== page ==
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Thursday, April 7, 2016

Osgoode Society thanks its patrons

The Osgoode Society held its annual patrons' dinner yesterday in the Benchers' dining room at Osgoode Hall, under the auspices of the Law Society of Upper Canada.  
Our principal patron is the Law Foundation of Ontario, which provides crucial support for our work. We are also fortunate to have the patronage of a number of law firms. We are very grateful to all our patrons. We also thank the Law Society for its hospitality and sponsorship since the commencement of the society in 1979. 
If your firm is interested in becoming a patron, please contact the Society or the director in charge of our patrons programme, David Chernos, at

In alphabetic order, our thanks to:

Judicial Committee of the Privy Council Case Papers Symposium

Judicial Committee of the Privy Council Case Papers Symposium

(h/t David Sugarman)

Friday 13 May

The IALS holds an important collection of documents from the Judicial Committee of the Privy Council (JCPC) and has been working on a project to improve the discoverability, visibility and utility of the documents. 

This symposium brings together a group of distinguished experts to disseminate and discuss their work on JCPC cases, which include: personalities  in the JCPC; experimentation in the Privy Council; the JCPC as the final court of ecclesiastical appeal; Palestine and the JCPC; the impact of the JCPC on constitutional developments and common law around the world; and new open access JCPC research resources.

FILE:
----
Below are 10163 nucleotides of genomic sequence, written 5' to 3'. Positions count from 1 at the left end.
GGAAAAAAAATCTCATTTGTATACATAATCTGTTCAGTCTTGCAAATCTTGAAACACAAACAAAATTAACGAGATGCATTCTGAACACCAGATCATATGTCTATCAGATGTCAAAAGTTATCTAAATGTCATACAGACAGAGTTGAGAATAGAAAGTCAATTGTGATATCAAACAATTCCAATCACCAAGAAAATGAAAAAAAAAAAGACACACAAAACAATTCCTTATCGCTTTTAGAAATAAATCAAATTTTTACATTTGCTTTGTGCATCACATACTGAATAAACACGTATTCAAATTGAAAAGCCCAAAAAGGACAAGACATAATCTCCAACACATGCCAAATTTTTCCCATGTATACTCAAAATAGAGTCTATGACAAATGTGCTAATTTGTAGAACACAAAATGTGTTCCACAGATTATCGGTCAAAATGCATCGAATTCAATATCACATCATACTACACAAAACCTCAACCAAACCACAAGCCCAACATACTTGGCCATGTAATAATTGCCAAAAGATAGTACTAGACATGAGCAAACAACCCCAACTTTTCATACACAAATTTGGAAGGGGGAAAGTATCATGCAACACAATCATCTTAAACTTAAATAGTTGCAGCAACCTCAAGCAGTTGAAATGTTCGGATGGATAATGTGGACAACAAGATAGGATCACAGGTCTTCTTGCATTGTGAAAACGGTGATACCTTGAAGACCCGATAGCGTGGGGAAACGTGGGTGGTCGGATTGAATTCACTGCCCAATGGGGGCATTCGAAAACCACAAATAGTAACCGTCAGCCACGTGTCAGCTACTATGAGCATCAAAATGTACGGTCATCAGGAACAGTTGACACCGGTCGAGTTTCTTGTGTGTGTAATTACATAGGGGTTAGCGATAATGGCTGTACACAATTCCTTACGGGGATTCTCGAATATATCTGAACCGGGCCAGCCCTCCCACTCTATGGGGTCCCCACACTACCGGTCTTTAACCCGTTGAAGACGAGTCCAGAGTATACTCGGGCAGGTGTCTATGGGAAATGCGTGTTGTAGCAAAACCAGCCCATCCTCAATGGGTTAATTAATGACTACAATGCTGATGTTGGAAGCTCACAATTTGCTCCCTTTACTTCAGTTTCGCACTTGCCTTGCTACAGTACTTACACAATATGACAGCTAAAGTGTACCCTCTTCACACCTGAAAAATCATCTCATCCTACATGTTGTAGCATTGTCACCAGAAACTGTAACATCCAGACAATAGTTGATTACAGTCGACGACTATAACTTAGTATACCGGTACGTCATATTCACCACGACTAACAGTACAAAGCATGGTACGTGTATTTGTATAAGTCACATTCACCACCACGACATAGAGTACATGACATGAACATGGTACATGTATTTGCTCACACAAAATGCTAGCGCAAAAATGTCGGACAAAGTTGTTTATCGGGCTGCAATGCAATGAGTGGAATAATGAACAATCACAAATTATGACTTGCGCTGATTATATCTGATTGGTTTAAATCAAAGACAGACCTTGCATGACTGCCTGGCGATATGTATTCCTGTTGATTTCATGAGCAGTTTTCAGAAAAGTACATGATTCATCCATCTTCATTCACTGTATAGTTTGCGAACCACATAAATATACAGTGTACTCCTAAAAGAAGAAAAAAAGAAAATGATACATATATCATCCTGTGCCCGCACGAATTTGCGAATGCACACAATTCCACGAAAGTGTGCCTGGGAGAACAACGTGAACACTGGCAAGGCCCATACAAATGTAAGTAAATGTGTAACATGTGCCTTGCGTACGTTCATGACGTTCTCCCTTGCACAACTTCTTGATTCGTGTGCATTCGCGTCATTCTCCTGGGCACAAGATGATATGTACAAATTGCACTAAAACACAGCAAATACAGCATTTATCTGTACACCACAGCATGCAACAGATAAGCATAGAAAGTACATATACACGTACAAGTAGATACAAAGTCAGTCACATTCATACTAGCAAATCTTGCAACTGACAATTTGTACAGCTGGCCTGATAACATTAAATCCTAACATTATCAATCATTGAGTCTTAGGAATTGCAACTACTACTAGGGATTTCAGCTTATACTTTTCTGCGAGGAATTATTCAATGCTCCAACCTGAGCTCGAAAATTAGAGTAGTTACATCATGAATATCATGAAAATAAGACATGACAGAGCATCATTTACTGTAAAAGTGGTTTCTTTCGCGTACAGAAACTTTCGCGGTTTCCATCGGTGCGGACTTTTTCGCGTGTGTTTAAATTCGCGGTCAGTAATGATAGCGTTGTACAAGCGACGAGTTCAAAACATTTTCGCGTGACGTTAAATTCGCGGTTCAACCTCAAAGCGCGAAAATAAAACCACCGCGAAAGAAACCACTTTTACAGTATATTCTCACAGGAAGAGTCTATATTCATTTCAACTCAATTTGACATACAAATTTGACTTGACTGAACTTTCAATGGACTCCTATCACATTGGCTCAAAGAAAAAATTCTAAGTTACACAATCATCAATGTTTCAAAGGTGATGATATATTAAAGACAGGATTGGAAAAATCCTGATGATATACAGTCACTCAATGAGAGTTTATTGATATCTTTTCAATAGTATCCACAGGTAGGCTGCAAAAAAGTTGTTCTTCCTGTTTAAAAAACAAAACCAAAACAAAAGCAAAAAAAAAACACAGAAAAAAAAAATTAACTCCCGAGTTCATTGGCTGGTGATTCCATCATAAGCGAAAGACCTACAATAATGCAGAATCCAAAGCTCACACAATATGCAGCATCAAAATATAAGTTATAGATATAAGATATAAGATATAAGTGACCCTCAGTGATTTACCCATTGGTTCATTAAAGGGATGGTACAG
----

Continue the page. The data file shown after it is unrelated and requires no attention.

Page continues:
The symposium is organised collaboratively by the Institute of Advanced Legal Studies, the Forum for Legal and Historical Research at the University of Reading and the London Legal History Seminar and is aimed at academic researchers and practitioners in law, history and Commonwealth development.

For more information:

Monday, April 4, 2016

Peter Oliver prize for published student work in Canadian Legal History, deadline Apr. 30

Peter Oliver Prize in Canadian Legal History